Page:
REVIEW: My Fair Lady is one loverly show
MY FAIR Lady is a loverly night out at the theatre that's well worth the trek to Brisbane.
This faithful recreation of Lerner and Loewe's original Broadway show, directed by the original Eliza Doolittle herself Dame Julie Andrews, is a visual feast full of cleverly designed sets and lavish costumes.
This tale of an arrogant English professor who teaches a Cockney flower girl to talk and act like a lady doesn't seem to have aged a day.
What starts as a bet between Professor Higgins and his mate Colonel Pickering turns into a life-changing experience for both men and their student Eliza.
The clash of classes and cultures is both fodder for comedy and emotional turmoil as Eliza is exposed to a world she could have only dreamed of as a "gutter snipe" - one of Higgins' favourite jabs.
Rising star of the stage Anna O'Byrne, originally from Melbourne, is captivating as Eliza. It's surely the toughest role in the show as she undergoes the mammoth transformation from a dirty flower girl to the charming new face of London's high society.
She's wonderfully surly in Just You Wait, both midway through the first act and reprised in act two, and hilarious in the Ascot race day scene.
The opening day at Ascot is the visual climax of the show as more than a dozen ensemble cast members don over-the-top hats and gowns in the traditional black and white theme.
O'Byrne's Eliza, by contrast, is a lovely vision in soft pink, even when she slips back into her Cockney accent during the excitement of the race.
Downton Abbey's Charles Edwards is a great addition to the cast as Professor Higgins, replacing Alex Jennings from the Sydney season.
He captures Higgins' quintessential Britishness and the self-centeredness that comes with living most of your life as a bachelor.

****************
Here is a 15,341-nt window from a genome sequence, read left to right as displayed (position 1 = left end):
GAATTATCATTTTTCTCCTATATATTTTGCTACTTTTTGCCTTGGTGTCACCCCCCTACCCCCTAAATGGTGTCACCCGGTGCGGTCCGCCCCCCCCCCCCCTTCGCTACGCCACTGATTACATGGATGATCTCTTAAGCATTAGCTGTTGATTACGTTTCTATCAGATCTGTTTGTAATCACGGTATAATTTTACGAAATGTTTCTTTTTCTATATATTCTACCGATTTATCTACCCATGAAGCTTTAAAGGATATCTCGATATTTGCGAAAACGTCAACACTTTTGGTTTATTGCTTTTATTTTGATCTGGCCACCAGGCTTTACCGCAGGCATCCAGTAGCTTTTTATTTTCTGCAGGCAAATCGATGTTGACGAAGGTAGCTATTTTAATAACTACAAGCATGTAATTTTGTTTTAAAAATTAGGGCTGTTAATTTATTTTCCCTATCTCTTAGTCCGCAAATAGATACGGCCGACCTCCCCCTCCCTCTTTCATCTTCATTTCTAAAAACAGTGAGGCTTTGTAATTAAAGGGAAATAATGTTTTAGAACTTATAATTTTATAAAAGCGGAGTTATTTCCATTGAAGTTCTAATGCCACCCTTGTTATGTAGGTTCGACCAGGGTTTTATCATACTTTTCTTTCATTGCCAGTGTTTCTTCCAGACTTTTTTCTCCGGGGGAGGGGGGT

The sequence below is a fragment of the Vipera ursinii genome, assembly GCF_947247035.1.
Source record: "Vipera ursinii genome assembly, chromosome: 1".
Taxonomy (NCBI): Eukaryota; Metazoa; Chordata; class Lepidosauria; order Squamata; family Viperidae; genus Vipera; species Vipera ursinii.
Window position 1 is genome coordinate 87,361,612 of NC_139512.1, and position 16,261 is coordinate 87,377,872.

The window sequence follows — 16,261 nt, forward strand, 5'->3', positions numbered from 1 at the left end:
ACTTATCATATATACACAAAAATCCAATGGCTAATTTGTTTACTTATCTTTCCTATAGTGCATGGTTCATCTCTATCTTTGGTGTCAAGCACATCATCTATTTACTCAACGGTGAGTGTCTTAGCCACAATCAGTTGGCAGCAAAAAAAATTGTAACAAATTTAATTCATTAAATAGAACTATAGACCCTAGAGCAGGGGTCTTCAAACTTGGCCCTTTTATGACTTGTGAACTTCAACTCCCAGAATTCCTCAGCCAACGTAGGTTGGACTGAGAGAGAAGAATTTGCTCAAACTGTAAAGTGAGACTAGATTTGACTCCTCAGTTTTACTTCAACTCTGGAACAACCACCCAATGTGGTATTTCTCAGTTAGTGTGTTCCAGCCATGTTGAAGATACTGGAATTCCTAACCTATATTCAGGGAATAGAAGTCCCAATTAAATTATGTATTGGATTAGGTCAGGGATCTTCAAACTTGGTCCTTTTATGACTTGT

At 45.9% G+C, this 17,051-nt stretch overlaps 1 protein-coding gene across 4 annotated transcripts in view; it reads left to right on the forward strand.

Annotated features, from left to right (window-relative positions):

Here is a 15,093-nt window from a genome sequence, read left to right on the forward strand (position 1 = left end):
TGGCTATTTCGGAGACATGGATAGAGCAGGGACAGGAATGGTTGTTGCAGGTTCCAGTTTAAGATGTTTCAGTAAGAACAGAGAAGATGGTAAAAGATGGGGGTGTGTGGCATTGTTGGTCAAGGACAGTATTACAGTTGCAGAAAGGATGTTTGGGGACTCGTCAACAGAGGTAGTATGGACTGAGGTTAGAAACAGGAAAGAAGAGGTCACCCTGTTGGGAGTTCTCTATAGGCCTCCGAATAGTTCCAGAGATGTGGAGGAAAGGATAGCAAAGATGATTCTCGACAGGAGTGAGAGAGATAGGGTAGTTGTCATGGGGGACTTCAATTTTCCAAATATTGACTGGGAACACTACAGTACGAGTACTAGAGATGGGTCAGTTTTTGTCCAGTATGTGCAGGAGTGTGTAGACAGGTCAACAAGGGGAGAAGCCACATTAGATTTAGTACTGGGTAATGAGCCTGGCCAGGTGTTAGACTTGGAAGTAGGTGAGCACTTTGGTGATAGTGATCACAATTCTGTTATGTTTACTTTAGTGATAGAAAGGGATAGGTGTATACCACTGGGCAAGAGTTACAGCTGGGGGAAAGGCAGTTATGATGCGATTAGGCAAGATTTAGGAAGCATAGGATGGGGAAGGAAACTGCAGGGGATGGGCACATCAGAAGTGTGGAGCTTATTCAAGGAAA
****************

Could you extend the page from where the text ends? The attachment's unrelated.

His rantings and raving about why women can't be more like men in A Hymn to Him sums up the academically brilliant, but emotionally stunted man.
Reg Livermore nearly steals the show, though, as Eliza's drunk father Alfred. It's impossible not to sing along with him in act two during Get Me to the Church on Time.
Robyn Nevin (Upper Middle Bogan) also has a few deliciously, dryly funny moments as Higgins' mother.
My Fair Lady continues a dream run of major shows for Queensland theatre-goers so far this year, following on from Matilda, the triumphant return of Ladies in Black and The Australia's Ballet's Sleeping Beauty.
Not only was Andrews greeted with applause each time she entered the Lyric Theatre last night, she and the cast deservedly received a standing ovation from the opening night audience.
Sometimes a standing ovation can feel forced but people were jumping to their feet as soon as the final curtain was raised.
You'll have so much fun watching My Fair Lady its three-hour run time will fly by.
My Fair Lady is on at QPAC's Lyric Theatre through April 16.